There are days you wish never happened. Then there are days you wish you could relive again and again. This was one of those days.
Being featured at Microsoft was a major milestone for my career. More than anything else it signified making it to the big leagues. As if it was a certified seal from Bill Gates himself. Speaking at Microsoft a week after the success of Marketing Week was the perfect opportunity to keep the momentum going. It was a chance to be heard and recognized again, and in this industry, what's not heard and recognized withers away quite quickly. The speech at Microsoft was a 5 minute presentation on a topic of choice. My choice was naturally authentic marketing.
I spoke well and the crowd was engaged from the get-go, but I felt I needed to improvise a game-changer. Two minutes into my speech I turned the tables on my audience. I challenged the crowd to ask me specific questions regarding their on-going marketing campaigns. It was like the room woke up or someone had turned on the lights.
When I speak, my goal is to always have a conversation with the audience. My goal is to connect in order to educate and persuade. The challenge then becomes how to authentically communicate with your audience when they are constantly distracted.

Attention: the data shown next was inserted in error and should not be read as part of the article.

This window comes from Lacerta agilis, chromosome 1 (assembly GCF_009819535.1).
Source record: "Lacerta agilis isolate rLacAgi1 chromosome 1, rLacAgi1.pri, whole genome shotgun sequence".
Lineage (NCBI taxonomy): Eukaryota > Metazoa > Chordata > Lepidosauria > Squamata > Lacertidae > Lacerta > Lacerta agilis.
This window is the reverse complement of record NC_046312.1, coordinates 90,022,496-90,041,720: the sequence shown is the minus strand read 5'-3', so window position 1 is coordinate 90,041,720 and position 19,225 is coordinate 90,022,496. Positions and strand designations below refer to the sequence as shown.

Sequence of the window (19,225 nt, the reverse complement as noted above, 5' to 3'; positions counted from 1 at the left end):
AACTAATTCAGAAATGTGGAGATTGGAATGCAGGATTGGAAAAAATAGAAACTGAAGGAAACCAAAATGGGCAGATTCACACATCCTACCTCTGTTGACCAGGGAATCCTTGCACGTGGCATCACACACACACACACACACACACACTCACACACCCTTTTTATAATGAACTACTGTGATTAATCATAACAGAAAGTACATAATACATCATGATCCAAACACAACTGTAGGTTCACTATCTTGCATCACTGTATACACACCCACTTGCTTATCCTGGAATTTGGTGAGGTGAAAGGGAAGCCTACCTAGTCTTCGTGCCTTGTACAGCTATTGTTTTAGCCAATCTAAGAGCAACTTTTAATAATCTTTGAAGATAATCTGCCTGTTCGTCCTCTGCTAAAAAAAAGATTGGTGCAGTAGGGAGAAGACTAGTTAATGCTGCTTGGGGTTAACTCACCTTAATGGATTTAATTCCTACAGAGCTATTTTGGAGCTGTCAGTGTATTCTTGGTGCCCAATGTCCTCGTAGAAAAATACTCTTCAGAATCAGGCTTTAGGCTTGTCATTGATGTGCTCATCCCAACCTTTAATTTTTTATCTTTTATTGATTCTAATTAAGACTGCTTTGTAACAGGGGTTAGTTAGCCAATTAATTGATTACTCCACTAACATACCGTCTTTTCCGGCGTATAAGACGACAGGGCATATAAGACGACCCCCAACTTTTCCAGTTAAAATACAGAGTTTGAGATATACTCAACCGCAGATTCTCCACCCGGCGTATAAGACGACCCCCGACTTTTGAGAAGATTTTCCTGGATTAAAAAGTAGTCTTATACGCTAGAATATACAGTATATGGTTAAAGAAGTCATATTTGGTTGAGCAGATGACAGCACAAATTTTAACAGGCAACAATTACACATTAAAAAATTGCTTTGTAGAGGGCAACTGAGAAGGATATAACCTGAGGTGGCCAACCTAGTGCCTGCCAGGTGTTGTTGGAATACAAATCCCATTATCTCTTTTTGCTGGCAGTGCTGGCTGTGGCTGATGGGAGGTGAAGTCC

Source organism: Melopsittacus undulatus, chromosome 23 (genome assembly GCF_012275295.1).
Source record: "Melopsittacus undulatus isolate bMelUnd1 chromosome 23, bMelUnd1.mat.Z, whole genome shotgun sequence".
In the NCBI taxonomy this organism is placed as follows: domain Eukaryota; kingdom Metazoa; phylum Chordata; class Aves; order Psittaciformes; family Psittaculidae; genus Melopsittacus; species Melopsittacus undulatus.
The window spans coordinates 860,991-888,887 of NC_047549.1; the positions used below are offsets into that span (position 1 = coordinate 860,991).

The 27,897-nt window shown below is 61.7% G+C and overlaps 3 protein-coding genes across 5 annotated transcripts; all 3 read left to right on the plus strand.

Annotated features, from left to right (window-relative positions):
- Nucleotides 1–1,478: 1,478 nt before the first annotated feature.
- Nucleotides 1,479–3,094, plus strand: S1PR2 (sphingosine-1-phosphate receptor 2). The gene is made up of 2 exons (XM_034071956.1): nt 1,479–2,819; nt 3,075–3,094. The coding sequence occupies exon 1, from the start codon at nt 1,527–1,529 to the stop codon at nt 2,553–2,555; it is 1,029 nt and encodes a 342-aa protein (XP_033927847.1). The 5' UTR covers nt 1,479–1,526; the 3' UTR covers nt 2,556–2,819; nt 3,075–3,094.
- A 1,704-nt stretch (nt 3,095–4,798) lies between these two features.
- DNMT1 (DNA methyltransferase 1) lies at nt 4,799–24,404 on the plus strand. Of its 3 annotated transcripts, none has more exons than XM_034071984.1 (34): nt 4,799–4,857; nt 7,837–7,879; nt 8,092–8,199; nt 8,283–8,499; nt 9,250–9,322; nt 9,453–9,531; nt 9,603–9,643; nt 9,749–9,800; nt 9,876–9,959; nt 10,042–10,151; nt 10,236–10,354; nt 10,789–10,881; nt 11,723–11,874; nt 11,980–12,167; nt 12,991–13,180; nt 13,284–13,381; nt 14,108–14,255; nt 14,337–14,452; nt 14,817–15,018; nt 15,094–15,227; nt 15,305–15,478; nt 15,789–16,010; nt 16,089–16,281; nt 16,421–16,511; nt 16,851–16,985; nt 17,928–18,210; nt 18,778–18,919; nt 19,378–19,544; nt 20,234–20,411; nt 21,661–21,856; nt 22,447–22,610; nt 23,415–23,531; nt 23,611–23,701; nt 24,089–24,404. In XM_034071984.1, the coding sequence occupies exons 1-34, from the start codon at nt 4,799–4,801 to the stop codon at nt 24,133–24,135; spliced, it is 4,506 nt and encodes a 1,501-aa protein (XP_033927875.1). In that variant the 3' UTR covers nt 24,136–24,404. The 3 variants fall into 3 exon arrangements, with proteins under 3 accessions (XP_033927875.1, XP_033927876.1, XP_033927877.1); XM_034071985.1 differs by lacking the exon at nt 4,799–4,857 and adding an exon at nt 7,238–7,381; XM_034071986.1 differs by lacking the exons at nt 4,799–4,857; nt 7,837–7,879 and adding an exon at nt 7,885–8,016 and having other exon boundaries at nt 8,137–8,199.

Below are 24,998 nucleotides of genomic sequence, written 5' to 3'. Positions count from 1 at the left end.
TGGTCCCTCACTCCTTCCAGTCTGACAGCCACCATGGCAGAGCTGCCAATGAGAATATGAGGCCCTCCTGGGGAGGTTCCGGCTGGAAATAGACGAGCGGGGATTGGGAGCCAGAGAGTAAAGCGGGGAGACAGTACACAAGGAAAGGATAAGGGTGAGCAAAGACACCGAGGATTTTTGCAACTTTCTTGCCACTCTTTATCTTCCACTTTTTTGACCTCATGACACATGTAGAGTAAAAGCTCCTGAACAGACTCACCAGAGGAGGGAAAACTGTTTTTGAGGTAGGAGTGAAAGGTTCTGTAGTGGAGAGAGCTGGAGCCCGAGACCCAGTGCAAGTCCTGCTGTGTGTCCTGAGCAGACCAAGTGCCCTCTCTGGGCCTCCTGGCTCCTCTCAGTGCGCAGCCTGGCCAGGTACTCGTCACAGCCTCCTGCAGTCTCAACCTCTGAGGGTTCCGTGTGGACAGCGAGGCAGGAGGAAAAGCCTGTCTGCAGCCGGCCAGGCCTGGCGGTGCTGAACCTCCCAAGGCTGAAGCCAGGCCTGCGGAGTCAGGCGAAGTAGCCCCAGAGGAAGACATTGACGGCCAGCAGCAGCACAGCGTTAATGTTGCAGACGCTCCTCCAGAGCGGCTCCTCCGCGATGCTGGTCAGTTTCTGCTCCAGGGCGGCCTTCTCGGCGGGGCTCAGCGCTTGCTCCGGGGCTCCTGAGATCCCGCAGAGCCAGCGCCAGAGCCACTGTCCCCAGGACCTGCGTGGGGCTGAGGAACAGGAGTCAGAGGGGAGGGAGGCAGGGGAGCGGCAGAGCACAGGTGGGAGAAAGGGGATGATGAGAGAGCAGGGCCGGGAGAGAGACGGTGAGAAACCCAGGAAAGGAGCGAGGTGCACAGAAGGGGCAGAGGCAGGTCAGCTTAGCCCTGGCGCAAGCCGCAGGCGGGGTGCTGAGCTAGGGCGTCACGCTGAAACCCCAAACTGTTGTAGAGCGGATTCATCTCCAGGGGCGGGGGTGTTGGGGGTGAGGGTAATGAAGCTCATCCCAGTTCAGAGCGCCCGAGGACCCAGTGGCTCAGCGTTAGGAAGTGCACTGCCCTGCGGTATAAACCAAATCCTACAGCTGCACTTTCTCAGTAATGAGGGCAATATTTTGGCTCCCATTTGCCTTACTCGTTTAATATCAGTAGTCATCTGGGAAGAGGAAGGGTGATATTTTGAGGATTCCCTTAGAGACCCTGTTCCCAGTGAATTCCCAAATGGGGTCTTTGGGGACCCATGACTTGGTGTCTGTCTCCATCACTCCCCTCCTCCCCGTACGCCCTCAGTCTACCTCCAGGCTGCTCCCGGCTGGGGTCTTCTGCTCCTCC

My approach was direct. I stopped talking to the audience and started talking with the audience. I went from monologue to dialogue and that was exactly my point. Marketers are so used to speaking to their audience, they forget why their talking to them in the first place. Marketers forget to listen because they’re so used to pitching.
What a moment of clarity. After the presentation, there was a line of enthusiastic executives waiting to meet me. I spent time with each person that day going over their marketing challenges and giving them ideas on how to approach an authentic mindset. It was a great experience, especially knowing that people walked away with valuable insight.
At the end, when the spotlight fades, what's most important to me is that my words, my experiences, and my presentations, help people avoid pitfalls and put their insight to good use.